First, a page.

How to Remove Water Spots From House Plants

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You've been diligent about feeding your houseplants the right fertilizer, maintaining a watering and spraying routine and placing them where they can get the sun they need. However, they have developed water spots on the plant leaves, diminishing their appearance. The water spots, for the most part, do not indicate an infestation of predators but rather a reaction to the water sprayed on them and in the soil. Returning your plants' leaves to the shiny luster they had when you purchased them isn't difficult, requiring the use of just two household ingredients and an adjustment your watering and misting routines.

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Identifying Hard Water Spots on Plants

Water spots on your plant leaves is an indication that the water in your home is "hard water." The differences between hard and soft water are due to the amount of minerals and chemicals in the water. Higher levels of lime, salts, calcium and magnesium make water hard, while sodium makes the water soft. Your water spots are merely deposits of those chemicals on the leaves.

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Visually, there is no difference between hard and soft water. However, you can determine which type of water you have by examining glasses pulled from the dishwasher if you don't use an added water softener to the machine. Water spots occur due to deposits of calcium carbonate. A film left on your skin after washing is another indication of hard water. And, the water spots on your plant leaves is an immediate "tell" for identifying the type of water you have.

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Combatting Water Spots on Leaves

There are two simple remedies for removing water spots and one remedy for preventing them. If the leaves are sturdy, a little juice from a slice of lemon, wiped over and under the leaf should remove the spots. If the leaves are delicate, wet a fresh sponge with lemon juice and rub it along the fronds, using your hands underneath the leaf to provide support. Rinse the leaf with purified water which doesn't have the minerals in its composition.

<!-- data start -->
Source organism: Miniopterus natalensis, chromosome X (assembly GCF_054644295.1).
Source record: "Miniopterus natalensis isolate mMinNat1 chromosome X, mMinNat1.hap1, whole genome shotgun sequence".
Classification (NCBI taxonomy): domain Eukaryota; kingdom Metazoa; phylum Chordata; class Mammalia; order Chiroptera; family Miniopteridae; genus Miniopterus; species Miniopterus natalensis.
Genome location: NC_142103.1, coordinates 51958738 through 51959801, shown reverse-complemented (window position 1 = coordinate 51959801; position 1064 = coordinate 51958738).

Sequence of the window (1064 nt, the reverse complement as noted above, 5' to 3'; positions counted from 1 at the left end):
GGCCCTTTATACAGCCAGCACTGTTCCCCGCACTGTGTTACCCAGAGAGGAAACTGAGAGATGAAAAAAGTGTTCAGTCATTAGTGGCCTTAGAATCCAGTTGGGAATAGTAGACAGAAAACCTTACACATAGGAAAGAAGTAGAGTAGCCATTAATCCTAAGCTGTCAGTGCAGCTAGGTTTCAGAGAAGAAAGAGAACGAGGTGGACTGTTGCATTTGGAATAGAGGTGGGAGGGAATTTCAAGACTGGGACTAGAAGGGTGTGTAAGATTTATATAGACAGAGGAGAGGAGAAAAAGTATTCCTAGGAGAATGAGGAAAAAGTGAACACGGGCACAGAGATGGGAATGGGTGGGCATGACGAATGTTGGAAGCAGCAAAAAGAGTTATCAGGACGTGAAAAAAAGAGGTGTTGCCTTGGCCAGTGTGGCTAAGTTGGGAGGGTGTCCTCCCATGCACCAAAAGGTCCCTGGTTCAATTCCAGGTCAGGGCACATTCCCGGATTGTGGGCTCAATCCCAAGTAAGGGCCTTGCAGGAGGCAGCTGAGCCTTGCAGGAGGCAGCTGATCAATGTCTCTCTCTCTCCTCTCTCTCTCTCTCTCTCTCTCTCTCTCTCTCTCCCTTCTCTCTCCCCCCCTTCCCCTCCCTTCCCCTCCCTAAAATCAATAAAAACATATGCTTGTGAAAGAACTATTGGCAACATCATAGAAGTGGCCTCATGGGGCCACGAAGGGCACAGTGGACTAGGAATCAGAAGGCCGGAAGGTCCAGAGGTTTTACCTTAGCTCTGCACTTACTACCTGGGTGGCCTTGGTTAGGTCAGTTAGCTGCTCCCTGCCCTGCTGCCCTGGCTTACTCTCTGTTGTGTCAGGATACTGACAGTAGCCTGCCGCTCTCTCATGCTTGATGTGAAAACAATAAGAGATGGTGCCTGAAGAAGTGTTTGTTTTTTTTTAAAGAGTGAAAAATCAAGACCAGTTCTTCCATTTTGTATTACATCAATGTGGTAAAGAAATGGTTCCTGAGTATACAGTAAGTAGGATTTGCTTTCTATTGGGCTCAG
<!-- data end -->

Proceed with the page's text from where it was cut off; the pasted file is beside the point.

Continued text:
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Alternatively, combine a tablespoon of vinegar with a quart of either purified water or rainwater. Dip a soft cloth into the water solution and gently wipe the affected leaves until the spots are gone. Not only does this remedy remove water spots, it repels pests and pets. It also leaves the immediate area smelling clean and fresh. To prevent further buildup of deposits, water the soil and spray the leaves with purified water.

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What Not to Do to Remove Water Spots

Commercial leaf shine products work against your plant by clogging the leaves' pores with additional chemicals. The plant breathes through it leaves, so you want to prevent it from suffocating. The cleaning wipes you have most likely contain alcohol. Do not use them to clean the leaves. Lens cleaner and glass cleaner will do more damage to the plant leaves than the hard water spots.

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Investing in a water-softening system isn't the answer, either. It merely takes away the chemicals from hard water and replaces them with salt. Neither are beneficial to houseplants. If you are unable to collect rainwater, use bottled, purified water when caring for your plants. This may mean a total replacement of the plant's soil and starting fresh, but your plant will be better off without the chemicals from hard water running through its system.

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